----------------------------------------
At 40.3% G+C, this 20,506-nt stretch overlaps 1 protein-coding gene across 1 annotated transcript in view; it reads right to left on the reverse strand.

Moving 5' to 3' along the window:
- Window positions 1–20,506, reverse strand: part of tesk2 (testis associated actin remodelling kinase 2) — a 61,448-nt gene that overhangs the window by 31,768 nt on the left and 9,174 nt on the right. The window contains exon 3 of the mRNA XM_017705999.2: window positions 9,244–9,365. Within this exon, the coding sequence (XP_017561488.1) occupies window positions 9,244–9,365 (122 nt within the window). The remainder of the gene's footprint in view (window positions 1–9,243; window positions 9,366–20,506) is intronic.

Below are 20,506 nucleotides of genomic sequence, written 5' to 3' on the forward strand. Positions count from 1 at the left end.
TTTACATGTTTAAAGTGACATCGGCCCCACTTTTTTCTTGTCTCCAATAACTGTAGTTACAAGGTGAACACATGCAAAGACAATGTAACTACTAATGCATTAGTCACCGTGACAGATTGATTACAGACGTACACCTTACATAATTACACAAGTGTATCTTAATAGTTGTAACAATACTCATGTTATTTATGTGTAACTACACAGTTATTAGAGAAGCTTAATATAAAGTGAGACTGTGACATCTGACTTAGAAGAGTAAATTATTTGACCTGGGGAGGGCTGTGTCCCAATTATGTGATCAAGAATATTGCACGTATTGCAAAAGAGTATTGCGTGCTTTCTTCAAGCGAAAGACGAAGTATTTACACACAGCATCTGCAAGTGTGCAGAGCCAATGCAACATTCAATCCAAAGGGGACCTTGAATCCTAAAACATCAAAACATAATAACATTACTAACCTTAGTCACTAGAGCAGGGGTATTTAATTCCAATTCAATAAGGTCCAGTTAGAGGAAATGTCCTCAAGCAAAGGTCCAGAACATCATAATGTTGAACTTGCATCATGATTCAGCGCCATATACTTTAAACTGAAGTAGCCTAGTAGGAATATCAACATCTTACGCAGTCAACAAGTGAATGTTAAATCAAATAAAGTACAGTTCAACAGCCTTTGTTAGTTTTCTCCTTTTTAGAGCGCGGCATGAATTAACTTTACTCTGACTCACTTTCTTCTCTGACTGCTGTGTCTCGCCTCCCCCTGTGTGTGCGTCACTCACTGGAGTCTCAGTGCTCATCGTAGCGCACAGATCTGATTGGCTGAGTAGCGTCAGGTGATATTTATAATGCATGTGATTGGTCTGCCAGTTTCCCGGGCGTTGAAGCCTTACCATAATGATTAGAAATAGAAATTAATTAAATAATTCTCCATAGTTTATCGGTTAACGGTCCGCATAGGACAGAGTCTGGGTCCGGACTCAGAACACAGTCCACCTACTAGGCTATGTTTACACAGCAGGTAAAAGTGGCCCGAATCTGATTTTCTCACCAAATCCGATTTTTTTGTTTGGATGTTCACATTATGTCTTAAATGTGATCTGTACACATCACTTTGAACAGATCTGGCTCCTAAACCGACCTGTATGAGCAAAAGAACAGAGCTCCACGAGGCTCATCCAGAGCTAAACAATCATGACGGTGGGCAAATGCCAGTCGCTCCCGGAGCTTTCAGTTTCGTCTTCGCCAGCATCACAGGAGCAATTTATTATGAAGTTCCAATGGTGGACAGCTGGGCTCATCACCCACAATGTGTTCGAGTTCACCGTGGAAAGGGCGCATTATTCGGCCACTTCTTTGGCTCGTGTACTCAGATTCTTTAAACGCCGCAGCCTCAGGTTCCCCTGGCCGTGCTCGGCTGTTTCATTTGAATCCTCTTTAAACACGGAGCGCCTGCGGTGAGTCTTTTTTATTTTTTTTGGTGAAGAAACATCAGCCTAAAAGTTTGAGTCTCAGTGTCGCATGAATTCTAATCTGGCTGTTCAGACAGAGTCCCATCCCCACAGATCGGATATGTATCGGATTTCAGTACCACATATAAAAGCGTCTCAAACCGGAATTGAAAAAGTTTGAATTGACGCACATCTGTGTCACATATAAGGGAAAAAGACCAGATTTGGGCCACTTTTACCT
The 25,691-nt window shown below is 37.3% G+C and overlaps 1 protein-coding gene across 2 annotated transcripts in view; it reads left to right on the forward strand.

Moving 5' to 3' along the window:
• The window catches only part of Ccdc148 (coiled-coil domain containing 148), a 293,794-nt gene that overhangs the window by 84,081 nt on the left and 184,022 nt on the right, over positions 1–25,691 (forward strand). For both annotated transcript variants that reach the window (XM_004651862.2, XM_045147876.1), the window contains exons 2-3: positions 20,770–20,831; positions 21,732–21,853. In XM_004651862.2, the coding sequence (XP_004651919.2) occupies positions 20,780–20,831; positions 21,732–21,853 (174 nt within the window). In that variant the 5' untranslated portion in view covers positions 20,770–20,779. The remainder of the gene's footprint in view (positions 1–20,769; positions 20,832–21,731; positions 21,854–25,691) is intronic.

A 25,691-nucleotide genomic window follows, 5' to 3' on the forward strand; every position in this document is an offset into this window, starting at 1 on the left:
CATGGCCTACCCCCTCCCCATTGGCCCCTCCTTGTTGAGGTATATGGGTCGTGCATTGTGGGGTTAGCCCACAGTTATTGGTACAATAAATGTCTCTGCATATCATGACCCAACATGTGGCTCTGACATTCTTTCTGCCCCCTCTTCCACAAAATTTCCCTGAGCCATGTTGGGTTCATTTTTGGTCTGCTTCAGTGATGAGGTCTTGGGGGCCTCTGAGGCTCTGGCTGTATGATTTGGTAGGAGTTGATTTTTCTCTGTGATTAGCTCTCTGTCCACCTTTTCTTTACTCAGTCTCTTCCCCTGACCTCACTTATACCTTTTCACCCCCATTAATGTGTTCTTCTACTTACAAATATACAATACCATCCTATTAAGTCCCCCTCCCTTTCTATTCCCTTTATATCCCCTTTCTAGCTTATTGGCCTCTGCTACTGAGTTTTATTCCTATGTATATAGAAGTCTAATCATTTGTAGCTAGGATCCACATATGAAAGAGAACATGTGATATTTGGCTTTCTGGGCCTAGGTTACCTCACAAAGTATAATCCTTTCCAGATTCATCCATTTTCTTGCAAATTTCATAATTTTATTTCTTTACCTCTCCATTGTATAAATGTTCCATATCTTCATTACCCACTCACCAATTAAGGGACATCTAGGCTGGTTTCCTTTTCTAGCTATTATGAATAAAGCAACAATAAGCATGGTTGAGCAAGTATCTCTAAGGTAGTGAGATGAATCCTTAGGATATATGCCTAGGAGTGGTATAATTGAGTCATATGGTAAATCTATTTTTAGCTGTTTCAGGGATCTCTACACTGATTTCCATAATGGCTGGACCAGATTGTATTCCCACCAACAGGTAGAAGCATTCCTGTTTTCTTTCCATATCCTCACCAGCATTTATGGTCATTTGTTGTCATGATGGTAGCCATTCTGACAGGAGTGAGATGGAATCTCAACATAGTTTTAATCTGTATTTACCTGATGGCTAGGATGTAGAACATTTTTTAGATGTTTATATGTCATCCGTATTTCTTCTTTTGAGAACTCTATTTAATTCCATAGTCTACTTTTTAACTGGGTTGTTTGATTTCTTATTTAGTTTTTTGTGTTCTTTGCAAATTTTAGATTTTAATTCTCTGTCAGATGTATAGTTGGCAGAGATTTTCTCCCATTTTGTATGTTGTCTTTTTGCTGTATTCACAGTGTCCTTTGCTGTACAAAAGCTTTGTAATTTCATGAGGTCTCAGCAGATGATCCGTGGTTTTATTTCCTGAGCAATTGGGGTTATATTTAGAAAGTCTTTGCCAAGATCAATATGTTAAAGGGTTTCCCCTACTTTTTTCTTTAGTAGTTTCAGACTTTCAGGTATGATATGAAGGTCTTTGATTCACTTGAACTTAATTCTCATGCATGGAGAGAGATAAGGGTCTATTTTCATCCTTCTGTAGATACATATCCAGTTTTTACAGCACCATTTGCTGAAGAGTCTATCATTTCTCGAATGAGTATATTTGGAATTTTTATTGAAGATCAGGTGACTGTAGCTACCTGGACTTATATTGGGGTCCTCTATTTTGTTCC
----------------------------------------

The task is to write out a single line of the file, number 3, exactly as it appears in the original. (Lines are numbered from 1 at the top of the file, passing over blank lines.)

- Window positions 1–20,506, reverse strand: part of tesk2 (testis associated actin remodelling kinase 2) — a 61,448-nt gene that overhangs the window by 31,768 nt on the left and 9,174 nt on the right. The window contains exon 3 of the mRNA XM_017705999.2: window positions 9,244–9,365. Within this exon, the coding sequence (XP_017561488.1) occupies window positions 9,244–9,365 (122 nt within the window). The remainder of the gene's footprint in view (window positions 1–9,243; window positions 9,366–20,506) is intronic.